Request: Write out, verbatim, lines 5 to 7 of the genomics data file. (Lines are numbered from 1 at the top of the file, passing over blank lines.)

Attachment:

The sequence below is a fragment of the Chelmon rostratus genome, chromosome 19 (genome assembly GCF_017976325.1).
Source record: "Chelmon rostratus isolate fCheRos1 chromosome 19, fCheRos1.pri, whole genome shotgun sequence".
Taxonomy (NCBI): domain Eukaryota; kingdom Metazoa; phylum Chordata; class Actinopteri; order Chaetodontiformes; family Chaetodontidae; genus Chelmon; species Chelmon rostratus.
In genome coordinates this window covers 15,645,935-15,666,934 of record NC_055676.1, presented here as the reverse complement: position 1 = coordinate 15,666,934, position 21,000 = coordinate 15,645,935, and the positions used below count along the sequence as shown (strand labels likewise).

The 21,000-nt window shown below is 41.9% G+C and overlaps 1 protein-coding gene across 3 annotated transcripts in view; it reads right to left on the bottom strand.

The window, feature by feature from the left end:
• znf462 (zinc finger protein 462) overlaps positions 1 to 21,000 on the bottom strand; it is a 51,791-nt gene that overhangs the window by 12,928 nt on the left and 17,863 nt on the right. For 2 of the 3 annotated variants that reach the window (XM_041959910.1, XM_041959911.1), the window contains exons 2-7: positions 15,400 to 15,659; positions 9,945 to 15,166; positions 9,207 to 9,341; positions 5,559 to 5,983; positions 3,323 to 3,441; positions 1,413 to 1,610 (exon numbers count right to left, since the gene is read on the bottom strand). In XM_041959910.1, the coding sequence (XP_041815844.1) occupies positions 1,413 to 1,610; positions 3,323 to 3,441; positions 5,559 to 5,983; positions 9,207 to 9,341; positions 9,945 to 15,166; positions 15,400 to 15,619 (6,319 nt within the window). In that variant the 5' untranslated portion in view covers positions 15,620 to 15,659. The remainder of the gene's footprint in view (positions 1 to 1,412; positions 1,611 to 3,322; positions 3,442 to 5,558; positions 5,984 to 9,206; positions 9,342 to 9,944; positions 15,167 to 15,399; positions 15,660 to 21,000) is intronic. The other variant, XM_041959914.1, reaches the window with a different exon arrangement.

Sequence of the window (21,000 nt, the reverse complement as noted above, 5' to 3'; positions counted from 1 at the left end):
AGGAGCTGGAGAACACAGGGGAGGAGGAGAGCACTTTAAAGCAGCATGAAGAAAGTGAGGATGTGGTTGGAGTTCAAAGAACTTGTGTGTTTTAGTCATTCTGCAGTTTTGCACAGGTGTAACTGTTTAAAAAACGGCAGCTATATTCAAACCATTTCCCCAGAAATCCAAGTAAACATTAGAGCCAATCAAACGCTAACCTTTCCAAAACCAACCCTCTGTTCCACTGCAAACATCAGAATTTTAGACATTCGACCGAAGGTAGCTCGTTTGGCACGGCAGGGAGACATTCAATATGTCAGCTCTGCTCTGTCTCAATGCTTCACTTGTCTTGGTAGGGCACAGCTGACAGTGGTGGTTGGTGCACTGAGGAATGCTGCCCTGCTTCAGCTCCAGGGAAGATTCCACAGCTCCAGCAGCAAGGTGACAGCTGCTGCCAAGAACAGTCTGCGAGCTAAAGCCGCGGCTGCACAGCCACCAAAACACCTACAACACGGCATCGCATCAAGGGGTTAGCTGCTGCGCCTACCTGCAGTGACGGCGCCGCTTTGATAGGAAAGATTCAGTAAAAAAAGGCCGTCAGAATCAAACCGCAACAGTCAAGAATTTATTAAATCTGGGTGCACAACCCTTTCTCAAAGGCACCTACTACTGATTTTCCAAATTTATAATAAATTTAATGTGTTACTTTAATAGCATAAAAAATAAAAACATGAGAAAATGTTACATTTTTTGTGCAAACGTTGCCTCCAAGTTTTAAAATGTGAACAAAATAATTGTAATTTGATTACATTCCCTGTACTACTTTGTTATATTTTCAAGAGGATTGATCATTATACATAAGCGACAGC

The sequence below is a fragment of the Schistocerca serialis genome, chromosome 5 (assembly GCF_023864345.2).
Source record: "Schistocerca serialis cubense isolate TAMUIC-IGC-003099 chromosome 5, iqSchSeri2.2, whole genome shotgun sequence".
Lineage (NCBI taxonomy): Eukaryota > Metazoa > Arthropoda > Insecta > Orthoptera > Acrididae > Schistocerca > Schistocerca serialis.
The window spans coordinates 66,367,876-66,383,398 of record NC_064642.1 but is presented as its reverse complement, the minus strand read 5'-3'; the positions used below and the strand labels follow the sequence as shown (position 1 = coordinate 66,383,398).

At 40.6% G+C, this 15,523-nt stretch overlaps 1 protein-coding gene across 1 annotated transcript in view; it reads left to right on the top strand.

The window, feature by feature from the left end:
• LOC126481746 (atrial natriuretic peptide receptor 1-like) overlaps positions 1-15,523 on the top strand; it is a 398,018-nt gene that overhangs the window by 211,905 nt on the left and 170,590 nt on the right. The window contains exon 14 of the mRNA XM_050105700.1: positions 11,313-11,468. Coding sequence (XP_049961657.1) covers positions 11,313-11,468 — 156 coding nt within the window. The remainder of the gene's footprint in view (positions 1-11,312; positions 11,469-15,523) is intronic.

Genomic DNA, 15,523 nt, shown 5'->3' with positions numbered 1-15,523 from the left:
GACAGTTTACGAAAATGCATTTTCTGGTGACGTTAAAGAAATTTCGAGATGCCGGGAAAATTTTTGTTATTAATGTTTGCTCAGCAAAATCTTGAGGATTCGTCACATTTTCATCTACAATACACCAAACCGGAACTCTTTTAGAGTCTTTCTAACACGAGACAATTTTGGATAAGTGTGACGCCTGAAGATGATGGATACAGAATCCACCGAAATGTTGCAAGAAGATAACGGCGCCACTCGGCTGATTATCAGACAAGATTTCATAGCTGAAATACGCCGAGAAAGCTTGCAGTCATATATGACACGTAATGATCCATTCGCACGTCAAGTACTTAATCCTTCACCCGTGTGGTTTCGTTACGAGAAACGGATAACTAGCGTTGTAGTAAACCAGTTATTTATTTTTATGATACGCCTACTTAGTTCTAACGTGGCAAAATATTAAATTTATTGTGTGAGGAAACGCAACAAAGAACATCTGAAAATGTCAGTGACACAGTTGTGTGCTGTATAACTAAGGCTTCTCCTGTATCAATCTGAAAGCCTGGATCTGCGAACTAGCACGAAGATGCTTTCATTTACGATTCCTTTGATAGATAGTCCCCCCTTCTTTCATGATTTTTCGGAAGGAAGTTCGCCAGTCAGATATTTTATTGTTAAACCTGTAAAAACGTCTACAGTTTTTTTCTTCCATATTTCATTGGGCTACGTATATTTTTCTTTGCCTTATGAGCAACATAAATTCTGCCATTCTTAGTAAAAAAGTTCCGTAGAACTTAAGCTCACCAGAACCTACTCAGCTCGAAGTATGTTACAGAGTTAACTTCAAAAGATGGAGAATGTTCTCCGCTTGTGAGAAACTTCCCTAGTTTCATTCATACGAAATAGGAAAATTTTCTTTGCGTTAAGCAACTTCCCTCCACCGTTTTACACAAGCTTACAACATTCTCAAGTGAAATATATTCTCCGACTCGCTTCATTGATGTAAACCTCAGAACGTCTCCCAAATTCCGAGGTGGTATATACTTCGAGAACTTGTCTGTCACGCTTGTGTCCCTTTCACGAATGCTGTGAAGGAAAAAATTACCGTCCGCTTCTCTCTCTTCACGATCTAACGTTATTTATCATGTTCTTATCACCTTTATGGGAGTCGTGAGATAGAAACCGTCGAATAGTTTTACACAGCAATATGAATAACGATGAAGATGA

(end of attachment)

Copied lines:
The 21,000-nt window shown below is 41.9% G+C and overlaps 1 protein-coding gene across 3 annotated transcripts in view; it reads right to left on the bottom strand.

The window, feature by feature from the left end:
• znf462 (zinc finger protein 462) overlaps positions 1 to 21,000 on the bottom strand; it is a 51,791-nt gene that overhangs the window by 12,928 nt on the left and 17,863 nt on the right. For 2 of the 3 annotated variants that reach the window (XM_041959910.1, XM_041959911.1), the window contains exons 2-7: positions 15,400 to 15,659; positions 9,945 to 15,166; positions 9,207 to 9,341; positions 5,559 to 5,983; positions 3,323 to 3,441; positions 1,413 to 1,610 (exon numbers count right to left, since the gene is read on the bottom strand). In XM_041959910.1, the coding sequence (XP_041815844.1) occupies positions 1,413 to 1,610; positions 3,323 to 3,441; positions 5,559 to 5,983; positions 9,207 to 9,341; positions 9,945 to 15,166; positions 15,400 to 15,619 (6,319 nt within the window). In that variant the 5' untranslated portion in view covers positions 15,620 to 15,659. The remainder of the gene's footprint in view (positions 1 to 1,412; positions 1,611 to 3,322; positions 3,442 to 5,558; positions 5,984 to 9,206; positions 9,342 to 9,944; positions 15,167 to 15,399; positions 15,660 to 21,000) is intronic. The other variant, XM_041959914.1, reaches the window with a different exon arrangement.